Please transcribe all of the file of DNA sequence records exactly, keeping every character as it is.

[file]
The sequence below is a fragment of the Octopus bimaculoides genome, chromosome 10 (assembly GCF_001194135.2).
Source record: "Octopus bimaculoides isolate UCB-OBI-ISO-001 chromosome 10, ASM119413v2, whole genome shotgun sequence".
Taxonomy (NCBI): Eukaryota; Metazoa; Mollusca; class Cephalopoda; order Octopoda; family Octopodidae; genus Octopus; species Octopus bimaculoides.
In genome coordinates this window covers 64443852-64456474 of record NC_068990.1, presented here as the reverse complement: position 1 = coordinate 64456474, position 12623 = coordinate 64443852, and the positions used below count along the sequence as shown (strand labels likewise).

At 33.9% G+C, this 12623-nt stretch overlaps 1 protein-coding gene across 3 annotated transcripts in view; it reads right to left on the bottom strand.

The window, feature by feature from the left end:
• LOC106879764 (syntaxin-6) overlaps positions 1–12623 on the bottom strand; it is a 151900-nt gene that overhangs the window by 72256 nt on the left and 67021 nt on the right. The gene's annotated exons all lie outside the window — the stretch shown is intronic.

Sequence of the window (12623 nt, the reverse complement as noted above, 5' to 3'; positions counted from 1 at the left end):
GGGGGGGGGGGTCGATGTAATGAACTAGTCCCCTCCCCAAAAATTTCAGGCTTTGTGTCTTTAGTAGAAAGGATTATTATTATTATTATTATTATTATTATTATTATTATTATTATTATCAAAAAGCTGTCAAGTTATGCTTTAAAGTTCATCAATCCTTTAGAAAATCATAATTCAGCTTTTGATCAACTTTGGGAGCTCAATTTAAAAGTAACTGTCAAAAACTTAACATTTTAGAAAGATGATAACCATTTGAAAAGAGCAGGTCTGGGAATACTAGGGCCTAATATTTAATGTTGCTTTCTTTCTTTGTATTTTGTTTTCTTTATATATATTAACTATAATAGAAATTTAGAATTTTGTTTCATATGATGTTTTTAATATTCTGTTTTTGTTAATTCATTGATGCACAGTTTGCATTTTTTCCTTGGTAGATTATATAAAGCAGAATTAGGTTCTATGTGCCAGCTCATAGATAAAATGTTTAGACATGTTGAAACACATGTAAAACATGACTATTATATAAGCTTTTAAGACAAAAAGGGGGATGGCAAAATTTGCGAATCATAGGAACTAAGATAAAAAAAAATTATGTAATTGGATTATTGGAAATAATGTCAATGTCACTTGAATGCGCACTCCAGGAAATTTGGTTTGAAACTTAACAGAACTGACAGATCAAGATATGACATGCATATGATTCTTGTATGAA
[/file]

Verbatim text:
The sequence below is a fragment of the Octopus bimaculoides genome, chromosome 10 (assembly GCF_001194135.2).
Source record: "Octopus bimaculoides isolate UCB-OBI-ISO-001 chromosome 10, ASM119413v2, whole genome shotgun sequence".
Taxonomy (NCBI): Eukaryota; Metazoa; Mollusca; class Cephalopoda; order Octopoda; family Octopodidae; genus Octopus; species Octopus bimaculoides.
In genome coordinates this window covers 64443852-64456474 of record NC_068990.1, presented here as the reverse complement: position 1 = coordinate 64456474, position 12623 = coordinate 64443852, and the positions used below count along the sequence as shown (strand labels likewise).

At 33.9% G+C, this 12623-nt stretch overlaps 1 protein-coding gene across 3 annotated transcripts in view; it reads right to left on the bottom strand.

The window, feature by feature from the left end:
• LOC106879764 (syntaxin-6) overlaps positions 1–12623 on the bottom strand; it is a 151900-nt gene that overhangs the window by 72256 nt on the left and 67021 nt on the right. The gene's annotated exons all lie outside the window — the stretch shown is intronic.

Sequence of the window (12623 nt, the reverse complement as noted above, 5' to 3'; positions counted from 1 at the left end):
GGGGGGGGGGGTCGATGTAATGAACTAGTCCCCTCCCCAAAAATTTCAGGCTTTGTGTCTTTAGTAGAAAGGATTATTATTATTATTATTATTATTATTATTATTATTATTATTATTATCAAAAAGCTGTCAAGTTATGCTTTAAAGTTCATCAATCCTTTAGAAAATCATAATTCAGCTTTTGATCAACTTTGGGAGCTCAATTTAAAAGTAACTGTCAAAAACTTAACATTTTAGAAAGATGATAACCATTTGAAAAGAGCAGGTCTGGGAATACTAGGGCCTAATATTTAATGTTGCTTTCTTTCTTTGTATTTTGTTTTCTTTATATATATTAACTATAATAGAAATTTAGAATTTTGTTTCATATGATGTTTTTAATATTCTGTTTTTGTTAATTCATTGATGCACAGTTTGCATTTTTTCCTTGGTAGATTATATAAAGCAGAATTAGGTTCTATGTGCCAGCTCATAGATAAAATGTTTAGACATGTTGAAACACATGTAAAACATGACTATTATATAAGCTTTTAAGACAAAAAGGGGGATGGCAAAATTTGCGAATCATAGGAACTAAGATAAAAAAAAATTATGTAATTGGATTATTGGAAATAATGTCAATGTCACTTGAATGCGCACTCCAGGAAATTTGGTTTGAAACTTAACAGAACTGACAGATCAAGATATGACATGCATATGATTCTTGTATGAA